5 April 2022

Guide for Japanese Pottery

Potteries are an essential material for our dining table. Japanese pottery has a very long history dating back to BC and is one of the traditional crafts recognized by the country.

Ceramics are a craft that is influenced by geographical conditions, with different clays and firing methods depending on the location.

There are more than 30 types of ceramics in Japan alone, including Kutani ware, Mino ware, Hasami ware, Tokoname ware, etc., each with a different clay and different manufacturing process.

When describing Japanese ceramics, there is often confusion because there is no English word that fits the Japanese language perfectly.

Here, we will introduce the classification of ceramics in Japan, their respective characteristics and production methods. We will also explain how they are classified in English-speaking countries.


  • What is the difference between Pottery and Ceramics?
  • What are Porcelain, Stoneware and Earthenware?
  • How to Care for Pottery

1. What is the difference between Pottery and Ceramics?

What do you imagine from the words Pottery and Ceramic?

Perhaps the image that comes to mind for you is, pottery is somewhat primitive and earthy, while ceramics is more technical and contemporary.

Specifically, "pottery" refers to containers made of clay and is rooted in daily necessities, while "ceramics" refers to three-dimensional ceramic objects in the broadest sense of the word, including containers, sculptures, and a variety of industrial products ranging from bathtubs to space shuttles.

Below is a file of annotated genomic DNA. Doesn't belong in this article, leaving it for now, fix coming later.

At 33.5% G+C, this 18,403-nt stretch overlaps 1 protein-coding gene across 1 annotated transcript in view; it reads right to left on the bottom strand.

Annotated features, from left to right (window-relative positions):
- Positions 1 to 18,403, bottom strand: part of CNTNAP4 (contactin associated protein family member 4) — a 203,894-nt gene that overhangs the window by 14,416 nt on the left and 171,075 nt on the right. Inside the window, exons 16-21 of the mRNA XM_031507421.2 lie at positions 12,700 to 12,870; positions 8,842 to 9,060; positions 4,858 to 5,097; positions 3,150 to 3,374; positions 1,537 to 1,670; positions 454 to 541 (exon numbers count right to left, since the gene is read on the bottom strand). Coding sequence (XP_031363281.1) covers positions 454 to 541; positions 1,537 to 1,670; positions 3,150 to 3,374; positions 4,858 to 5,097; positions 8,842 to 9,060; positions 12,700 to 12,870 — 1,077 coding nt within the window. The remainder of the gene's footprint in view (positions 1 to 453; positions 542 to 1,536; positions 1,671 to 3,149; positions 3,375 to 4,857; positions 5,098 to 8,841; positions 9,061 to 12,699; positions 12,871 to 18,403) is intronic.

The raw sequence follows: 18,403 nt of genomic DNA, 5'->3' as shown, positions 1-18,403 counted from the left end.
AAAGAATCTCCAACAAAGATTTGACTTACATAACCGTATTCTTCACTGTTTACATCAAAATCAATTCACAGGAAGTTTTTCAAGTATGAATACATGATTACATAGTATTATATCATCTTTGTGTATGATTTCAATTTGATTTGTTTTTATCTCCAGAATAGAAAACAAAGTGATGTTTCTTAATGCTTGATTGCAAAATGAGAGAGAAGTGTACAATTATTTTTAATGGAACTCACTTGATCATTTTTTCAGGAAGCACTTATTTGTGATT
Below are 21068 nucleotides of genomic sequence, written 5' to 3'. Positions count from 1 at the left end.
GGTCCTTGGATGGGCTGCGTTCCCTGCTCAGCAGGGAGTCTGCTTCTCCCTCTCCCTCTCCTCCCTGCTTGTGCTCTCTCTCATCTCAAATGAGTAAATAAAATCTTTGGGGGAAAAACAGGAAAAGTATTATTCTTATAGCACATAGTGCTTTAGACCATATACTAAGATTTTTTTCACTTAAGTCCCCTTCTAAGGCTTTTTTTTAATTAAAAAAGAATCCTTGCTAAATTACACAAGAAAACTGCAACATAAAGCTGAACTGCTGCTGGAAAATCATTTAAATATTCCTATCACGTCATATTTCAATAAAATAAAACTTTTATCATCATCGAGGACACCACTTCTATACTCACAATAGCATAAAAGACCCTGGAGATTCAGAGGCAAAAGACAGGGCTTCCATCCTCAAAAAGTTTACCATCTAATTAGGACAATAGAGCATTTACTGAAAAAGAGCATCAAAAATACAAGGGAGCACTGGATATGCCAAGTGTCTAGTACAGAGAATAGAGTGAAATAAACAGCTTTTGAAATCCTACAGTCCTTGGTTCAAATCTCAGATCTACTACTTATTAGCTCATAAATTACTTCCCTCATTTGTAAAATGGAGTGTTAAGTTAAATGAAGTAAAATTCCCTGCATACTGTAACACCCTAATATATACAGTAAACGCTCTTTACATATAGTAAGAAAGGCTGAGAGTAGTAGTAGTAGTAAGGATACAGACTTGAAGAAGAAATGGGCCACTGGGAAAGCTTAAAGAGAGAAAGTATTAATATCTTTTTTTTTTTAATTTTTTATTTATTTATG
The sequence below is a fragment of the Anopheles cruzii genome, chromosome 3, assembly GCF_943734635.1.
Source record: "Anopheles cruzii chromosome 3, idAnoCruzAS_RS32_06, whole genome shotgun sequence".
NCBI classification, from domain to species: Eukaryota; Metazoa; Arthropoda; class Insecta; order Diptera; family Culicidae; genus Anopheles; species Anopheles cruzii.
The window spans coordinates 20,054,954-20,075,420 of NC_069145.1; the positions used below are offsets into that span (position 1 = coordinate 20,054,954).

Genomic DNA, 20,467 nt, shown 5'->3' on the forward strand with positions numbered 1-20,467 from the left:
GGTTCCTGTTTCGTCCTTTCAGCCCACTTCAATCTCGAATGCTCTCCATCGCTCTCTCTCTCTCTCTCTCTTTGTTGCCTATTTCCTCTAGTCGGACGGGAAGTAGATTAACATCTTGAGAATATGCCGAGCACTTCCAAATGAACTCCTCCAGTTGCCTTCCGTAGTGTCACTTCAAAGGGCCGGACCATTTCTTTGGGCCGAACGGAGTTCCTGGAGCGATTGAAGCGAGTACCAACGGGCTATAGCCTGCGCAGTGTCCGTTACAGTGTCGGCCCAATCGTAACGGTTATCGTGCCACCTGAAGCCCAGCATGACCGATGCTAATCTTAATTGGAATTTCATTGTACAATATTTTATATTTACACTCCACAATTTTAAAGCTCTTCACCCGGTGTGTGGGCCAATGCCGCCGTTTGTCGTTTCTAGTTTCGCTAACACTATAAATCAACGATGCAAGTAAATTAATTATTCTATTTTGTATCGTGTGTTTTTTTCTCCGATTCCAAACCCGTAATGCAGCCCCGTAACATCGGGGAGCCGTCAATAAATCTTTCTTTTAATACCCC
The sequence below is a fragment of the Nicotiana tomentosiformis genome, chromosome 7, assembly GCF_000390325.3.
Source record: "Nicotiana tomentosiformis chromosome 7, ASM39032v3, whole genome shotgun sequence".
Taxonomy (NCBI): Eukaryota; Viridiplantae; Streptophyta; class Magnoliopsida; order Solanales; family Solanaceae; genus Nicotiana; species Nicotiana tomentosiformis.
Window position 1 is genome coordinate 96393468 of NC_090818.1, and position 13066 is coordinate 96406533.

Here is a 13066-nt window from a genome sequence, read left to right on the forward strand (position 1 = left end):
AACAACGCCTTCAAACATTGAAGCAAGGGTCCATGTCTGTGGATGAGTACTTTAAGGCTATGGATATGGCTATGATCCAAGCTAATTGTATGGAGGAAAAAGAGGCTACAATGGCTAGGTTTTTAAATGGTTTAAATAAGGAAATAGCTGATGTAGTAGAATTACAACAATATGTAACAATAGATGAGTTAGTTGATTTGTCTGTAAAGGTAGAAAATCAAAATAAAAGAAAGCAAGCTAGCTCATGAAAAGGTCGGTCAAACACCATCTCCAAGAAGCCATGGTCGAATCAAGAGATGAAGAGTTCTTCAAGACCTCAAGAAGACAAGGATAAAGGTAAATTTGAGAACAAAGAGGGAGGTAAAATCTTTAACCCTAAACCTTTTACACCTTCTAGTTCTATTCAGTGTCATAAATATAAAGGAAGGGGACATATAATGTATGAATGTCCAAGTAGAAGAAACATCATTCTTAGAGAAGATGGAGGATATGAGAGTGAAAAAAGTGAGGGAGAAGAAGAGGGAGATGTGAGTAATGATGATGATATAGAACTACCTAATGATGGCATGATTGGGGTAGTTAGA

If we limit the term to tableware, we can think of pottery as something made by an artist or artisan in a studio, and ceramics as something manufactured in a workshop or factory. However, those two terms are not absolute definitions, and it is possible for ceramics to be a fine product by an artist or craftsman. In other words, ceramics is more broadly defined than pottery, but it also includes more precision.

In Musubi Kiln's explanation, we use the terms ceramics and pottery interchangeably depending on the occasion, but the difference should be considered to be based on the region of origin, the product, and the style of the workshop. When describing materials, “ceramics" is used to refer to the entire objects made by kilns.

*Another interpretation is that pottery is made exclusively of clay, while some people call it ceramic when mixed with minerals other than clay, such as zirconium oxide or gypsum.

2. What are Porcelain, Stoneware and Earthenware?

Japanese ceramics have a unique classification. We will introduce them by comparing them with the common English-speaking classifications of Porcelain, Stoneware and Earthenware.


Japanese "jiki" is called Japanese porcelain or Imari. It is a highly regarded craft known as "white gold". Along with Chinese porcelain, Japanese porcelain has greatly influenced Western porcelain.

The material used to make porcelain is porcelain clay, which is made by grinding, mixing, and refining materials such as porcelain ore, kaolinite, silica stone, and feldspar, and is different from clay that is extracted from natural geological strata.

Japanese porcelain is classified as hard porcelain, fired at a high temperature of about 1,300 degrees Celsius (2,372 ℉), and is more heat-resistant and durable than soft porcelains such as Sèvres and bone china.

Because porcelain has fine particles, it is thin, light, and can be precisely formed. It is also the whitest of ceramics, giving it an elegant impression, and since it is compatible with underglaze and overglaze, there are many colorfully painted pieces, such as Arita ware, Hasami ware and Kutani ware.

In Japan, it is often used as a tableware for serving cold appetizers such as sashimi and pickles. Due to its high thermal conductivity, it is easy to use a container with a handle when serving hot drinks such as coffee.